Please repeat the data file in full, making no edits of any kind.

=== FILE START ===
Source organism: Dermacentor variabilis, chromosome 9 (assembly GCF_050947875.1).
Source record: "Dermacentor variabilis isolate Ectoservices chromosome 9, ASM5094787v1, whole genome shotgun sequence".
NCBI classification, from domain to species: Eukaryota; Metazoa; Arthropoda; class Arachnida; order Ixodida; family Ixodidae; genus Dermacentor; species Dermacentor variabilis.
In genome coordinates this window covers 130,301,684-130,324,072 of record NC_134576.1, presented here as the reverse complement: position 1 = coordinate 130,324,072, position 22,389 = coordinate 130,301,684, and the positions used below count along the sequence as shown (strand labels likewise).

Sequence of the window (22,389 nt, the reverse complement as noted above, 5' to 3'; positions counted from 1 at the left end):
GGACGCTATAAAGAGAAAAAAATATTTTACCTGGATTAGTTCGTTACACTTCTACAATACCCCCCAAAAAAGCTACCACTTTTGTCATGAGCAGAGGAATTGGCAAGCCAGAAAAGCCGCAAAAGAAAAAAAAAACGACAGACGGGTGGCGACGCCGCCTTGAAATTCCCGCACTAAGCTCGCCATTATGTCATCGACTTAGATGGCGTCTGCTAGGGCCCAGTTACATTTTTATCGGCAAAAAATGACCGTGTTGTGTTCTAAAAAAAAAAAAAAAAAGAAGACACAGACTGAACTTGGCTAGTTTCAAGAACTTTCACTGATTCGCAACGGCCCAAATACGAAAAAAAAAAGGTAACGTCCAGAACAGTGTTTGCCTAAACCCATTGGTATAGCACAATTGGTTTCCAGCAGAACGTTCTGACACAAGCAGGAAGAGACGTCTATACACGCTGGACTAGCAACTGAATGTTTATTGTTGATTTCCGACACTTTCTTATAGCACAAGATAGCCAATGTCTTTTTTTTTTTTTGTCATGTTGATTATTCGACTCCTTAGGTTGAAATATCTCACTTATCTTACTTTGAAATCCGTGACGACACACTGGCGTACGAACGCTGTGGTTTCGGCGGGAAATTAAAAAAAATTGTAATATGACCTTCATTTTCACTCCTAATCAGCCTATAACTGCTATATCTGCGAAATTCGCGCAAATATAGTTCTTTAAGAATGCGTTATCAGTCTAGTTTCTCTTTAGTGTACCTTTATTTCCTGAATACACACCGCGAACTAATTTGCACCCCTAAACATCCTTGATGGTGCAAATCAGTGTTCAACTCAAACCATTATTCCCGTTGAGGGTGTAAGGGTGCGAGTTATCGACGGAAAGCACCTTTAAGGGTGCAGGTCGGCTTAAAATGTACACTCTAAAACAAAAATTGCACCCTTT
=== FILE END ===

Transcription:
Source organism: Dermacentor variabilis, chromosome 9 (assembly GCF_050947875.1).
Source record: "Dermacentor variabilis isolate Ectoservices chromosome 9, ASM5094787v1, whole genome shotgun sequence".
NCBI classification, from domain to species: Eukaryota; Metazoa; Arthropoda; class Arachnida; order Ixodida; family Ixodidae; genus Dermacentor; species Dermacentor variabilis.
In genome coordinates this window covers 130,301,684-130,324,072 of record NC_134576.1, presented here as the reverse complement: position 1 = coordinate 130,324,072, position 22,389 = coordinate 130,301,684, and the positions used below count along the sequence as shown (strand labels likewise).

Sequence of the window (22,389 nt, the reverse complement as noted above, 5' to 3'; positions counted from 1 at the left end):
GGACGCTATAAAGAGAAAAAAATATTTTACCTGGATTAGTTCGTTACACTTCTACAATACCCCCCAAAAAAGCTACCACTTTTGTCATGAGCAGAGGAATTGGCAAGCCAGAAAAGCCGCAAAAGAAAAAAAAAACGACAGACGGGTGGCGACGCCGCCTTGAAATTCCCGCACTAAGCTCGCCATTATGTCATCGACTTAGATGGCGTCTGCTAGGGCCCAGTTACATTTTTATCGGCAAAAAATGACCGTGTTGTGTTCTAAAAAAAAAAAAAAAAAGAAGACACAGACTGAACTTGGCTAGTTTCAAGAACTTTCACTGATTCGCAACGGCCCAAATACGAAAAAAAAAAGGTAACGTCCAGAACAGTGTTTGCCTAAACCCATTGGTATAGCACAATTGGTTTCCAGCAGAACGTTCTGACACAAGCAGGAAGAGACGTCTATACACGCTGGACTAGCAACTGAATGTTTATTGTTGATTTCCGACACTTTCTTATAGCACAAGATAGCCAATGTCTTTTTTTTTTTTTGTCATGTTGATTATTCGACTCCTTAGGTTGAAATATCTCACTTATCTTACTTTGAAATCCGTGACGACACACTGGCGTACGAACGCTGTGGTTTCGGCGGGAAATTAAAAAAAATTGTAATATGACCTTCATTTTCACTCCTAATCAGCCTATAACTGCTATATCTGCGAAATTCGCGCAAATATAGTTCTTTAAGAATGCGTTATCAGTCTAGTTTCTCTTTAGTGTACCTTTATTTCCTGAATACACACCGCGAACTAATTTGCACCCCTAAACATCCTTGATGGTGCAAATCAGTGTTCAACTCAAACCATTATTCCCGTTGAGGGTGTAAGGGTGCGAGTTATCGACGGAAAGCACCTTTAAGGGTGCAGGTCGGCTTAAAATGTACACTCTAAAACAAAAATTGCACCCTTT